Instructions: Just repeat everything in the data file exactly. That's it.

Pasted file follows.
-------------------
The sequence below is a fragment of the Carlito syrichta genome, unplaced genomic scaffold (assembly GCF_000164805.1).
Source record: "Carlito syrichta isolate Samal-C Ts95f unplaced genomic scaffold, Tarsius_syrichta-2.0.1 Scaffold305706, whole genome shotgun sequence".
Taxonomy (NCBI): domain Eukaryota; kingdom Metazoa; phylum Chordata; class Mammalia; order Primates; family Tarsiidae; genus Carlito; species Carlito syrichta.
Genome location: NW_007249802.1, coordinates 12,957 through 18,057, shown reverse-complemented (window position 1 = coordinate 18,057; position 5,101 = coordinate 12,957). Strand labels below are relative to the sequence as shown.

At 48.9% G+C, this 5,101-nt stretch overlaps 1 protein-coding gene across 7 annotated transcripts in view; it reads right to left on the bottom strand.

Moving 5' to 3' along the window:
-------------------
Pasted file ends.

The sequence below is a fragment of the Carlito syrichta genome, unplaced genomic scaffold (assembly GCF_000164805.1).
Source record: "Carlito syrichta isolate Samal-C Ts95f unplaced genomic scaffold, Tarsius_syrichta-2.0.1 Scaffold305706, whole genome shotgun sequence".
Taxonomy (NCBI): domain Eukaryota; kingdom Metazoa; phylum Chordata; class Mammalia; order Primates; family Tarsiidae; genus Carlito; species Carlito syrichta.
Genome location: NW_007249802.1, coordinates 12,957 through 18,057, shown reverse-complemented (window position 1 = coordinate 18,057; position 5,101 = coordinate 12,957). Strand labels below are relative to the sequence as shown.

At 48.9% G+C, this 5,101-nt stretch overlaps 1 protein-coding gene across 7 annotated transcripts in view; it reads right to left on the bottom strand.

Moving 5' to 3' along the window: